Wilhelm Busch was born on the 15th April 1832 at Wiedensahl, west of Hannover. He died in Mechtshausen on January 9th 1908. A man of many talents he provided Germany with a National Hero and his work of cartoons and comic verse spread all over the German speaking world. He was an accomplished mathematician and studied mechanical engineering but soon gave it up in favour of Art. He was influenced by Classical artists and tried hard to emulate them but always retired broken by the experience as he felt his efforts were not up to a high enough standard. He never sold a picture and left a great many canvases for his heirs to discover.
The Busch genius was the way he skewed the thrust of the contemporary cartoon, away from the political to the mundane everyday life of mainly children and animals. He also combined both multiple images and a verse for each picture and in this way told a humorous story that everyone could identify with. The production of these works of art was probably born of financial necessity, although Max and Moritz, a story he wrote in the early days and which quickly became his most enduring and famous work, was initially offered to a publisher free of charge only to be rejected, as being, "not worth the price". Although his stories were widely translated, sadly English was the exception. However readings had to accompany Magic Lantern Slides, so the slide manufacturers were obliged to provide something. Invariably they were dry and turgid, interpretations without soul. To date we have discovered 30 stories which the slide makers picked from the many on offer. There may well be others to find.
The tales depicted in slides were published in the Münchener Bilderbogen between 1859 and 1869 although he worked for considerably longer than that. International copyright law was first established in 1886 which would suggest that even though Busch might have claimed some copyright and possibly been entitled to it, in reality it would have been difficult to enforce. The fact that no stories after 1869 were selected when there were more available may indicate that Busch did demand some recognition (Indeed he may have received it, all this is pure conjecture). Further Busch himself never seemed to be very interested in either money or fame, especially in his later life, constantly denying his fame as he became ever more reclusive.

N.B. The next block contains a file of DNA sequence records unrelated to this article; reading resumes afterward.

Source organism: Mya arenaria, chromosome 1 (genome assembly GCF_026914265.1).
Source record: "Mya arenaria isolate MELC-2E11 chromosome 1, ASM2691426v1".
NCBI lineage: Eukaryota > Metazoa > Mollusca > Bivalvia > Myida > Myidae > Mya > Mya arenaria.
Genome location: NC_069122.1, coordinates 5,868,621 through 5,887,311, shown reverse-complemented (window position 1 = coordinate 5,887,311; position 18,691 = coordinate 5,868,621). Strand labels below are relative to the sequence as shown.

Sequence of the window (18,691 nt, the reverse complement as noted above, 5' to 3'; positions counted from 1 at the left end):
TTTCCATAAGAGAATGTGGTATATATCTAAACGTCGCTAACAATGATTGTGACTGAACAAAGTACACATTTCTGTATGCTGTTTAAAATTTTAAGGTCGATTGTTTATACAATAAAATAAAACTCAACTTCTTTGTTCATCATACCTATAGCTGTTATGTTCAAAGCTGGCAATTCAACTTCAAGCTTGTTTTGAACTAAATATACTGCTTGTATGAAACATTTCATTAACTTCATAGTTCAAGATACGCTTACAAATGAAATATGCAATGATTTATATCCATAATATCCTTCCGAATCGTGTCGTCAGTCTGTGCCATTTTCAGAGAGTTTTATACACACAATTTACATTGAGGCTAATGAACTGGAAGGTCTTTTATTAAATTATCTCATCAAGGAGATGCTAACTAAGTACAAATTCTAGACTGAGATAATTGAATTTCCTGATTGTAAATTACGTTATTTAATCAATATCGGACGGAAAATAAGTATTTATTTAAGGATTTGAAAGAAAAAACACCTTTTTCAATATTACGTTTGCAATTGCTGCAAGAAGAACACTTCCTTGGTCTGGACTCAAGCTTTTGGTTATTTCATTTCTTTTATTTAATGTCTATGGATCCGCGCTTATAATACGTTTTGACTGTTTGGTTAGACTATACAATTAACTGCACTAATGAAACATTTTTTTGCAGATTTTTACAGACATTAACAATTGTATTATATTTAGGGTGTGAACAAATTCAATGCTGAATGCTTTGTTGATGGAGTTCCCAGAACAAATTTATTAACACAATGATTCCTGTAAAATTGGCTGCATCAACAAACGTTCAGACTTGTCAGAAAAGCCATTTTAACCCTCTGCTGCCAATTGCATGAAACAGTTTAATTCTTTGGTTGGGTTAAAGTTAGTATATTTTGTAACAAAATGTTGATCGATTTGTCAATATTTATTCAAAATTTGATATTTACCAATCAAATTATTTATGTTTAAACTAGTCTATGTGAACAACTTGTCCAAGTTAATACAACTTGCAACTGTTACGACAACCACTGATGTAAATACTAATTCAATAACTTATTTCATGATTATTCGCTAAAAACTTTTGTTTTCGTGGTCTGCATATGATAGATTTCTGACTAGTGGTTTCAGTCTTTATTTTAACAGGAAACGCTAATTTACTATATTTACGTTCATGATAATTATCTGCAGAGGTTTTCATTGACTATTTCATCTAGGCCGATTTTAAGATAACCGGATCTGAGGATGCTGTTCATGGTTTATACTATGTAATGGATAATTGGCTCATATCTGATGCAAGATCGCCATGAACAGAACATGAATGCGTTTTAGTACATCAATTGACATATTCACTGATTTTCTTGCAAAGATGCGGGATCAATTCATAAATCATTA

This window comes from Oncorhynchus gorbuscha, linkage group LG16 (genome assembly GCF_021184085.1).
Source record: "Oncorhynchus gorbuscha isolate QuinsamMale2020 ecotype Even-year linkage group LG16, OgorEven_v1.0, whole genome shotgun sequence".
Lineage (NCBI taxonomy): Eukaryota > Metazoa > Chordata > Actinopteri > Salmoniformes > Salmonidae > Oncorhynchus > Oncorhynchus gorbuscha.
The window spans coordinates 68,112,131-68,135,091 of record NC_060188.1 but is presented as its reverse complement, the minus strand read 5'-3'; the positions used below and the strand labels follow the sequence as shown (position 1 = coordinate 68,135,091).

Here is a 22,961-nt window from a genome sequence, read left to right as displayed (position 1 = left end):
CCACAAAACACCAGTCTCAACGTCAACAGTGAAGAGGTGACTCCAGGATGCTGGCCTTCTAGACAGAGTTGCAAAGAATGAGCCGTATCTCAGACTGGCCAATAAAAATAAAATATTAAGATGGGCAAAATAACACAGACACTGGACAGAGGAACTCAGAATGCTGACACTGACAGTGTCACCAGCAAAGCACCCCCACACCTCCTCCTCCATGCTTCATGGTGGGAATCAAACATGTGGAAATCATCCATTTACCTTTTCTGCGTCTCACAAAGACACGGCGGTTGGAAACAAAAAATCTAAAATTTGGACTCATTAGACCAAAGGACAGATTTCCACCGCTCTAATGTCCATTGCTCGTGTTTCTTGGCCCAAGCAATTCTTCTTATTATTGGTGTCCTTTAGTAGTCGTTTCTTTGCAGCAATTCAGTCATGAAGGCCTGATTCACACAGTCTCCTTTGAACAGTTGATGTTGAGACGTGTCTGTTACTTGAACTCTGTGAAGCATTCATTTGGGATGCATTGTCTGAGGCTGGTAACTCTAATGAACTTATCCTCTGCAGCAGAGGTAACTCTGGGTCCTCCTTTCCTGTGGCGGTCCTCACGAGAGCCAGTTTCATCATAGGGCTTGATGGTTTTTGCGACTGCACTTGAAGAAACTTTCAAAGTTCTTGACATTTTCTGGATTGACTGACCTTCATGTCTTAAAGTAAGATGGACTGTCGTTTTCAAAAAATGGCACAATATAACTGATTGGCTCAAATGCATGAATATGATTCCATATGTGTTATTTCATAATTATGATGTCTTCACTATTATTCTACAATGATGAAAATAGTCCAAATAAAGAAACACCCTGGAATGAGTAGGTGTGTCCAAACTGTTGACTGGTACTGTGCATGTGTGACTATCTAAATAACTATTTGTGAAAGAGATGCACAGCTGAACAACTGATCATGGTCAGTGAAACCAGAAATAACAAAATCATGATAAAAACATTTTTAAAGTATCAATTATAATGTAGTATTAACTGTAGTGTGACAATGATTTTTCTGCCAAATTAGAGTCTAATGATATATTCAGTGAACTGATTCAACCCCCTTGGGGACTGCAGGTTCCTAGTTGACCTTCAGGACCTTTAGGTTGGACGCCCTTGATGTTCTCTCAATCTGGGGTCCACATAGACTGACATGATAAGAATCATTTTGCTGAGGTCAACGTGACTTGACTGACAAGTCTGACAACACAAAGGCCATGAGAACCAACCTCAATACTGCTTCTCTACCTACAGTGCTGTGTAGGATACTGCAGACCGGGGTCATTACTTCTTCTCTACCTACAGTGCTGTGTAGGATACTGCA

The Lantern Slide Market was highly competitive and the idea of paying for the right to use stories must have been an anathema to a group of businessmen fighting for profit. Given the state of affairs on both sides of the English Channel it is likely that the British slide makers just waited for the publication of the Bilderbogen and very gratefully used the stories. The way they adapted the number of images they used, changed the titles and even the story lines to the extent of losing the punch line, all point to desperately trying to position their product in the catalogue, the price in the right bracket and the need to secure a sale in a frenetic market place. It is important to note that we do not know when the stories were first published as slides.
Very little is known today about the Slide Makers and The Magic Lantern Society are hoping to track down as many of the sets as possible and add their images and any other available information to these web pages. If you are able to help with either information or new images we would be grateful to hear from you please use the Contact Us page.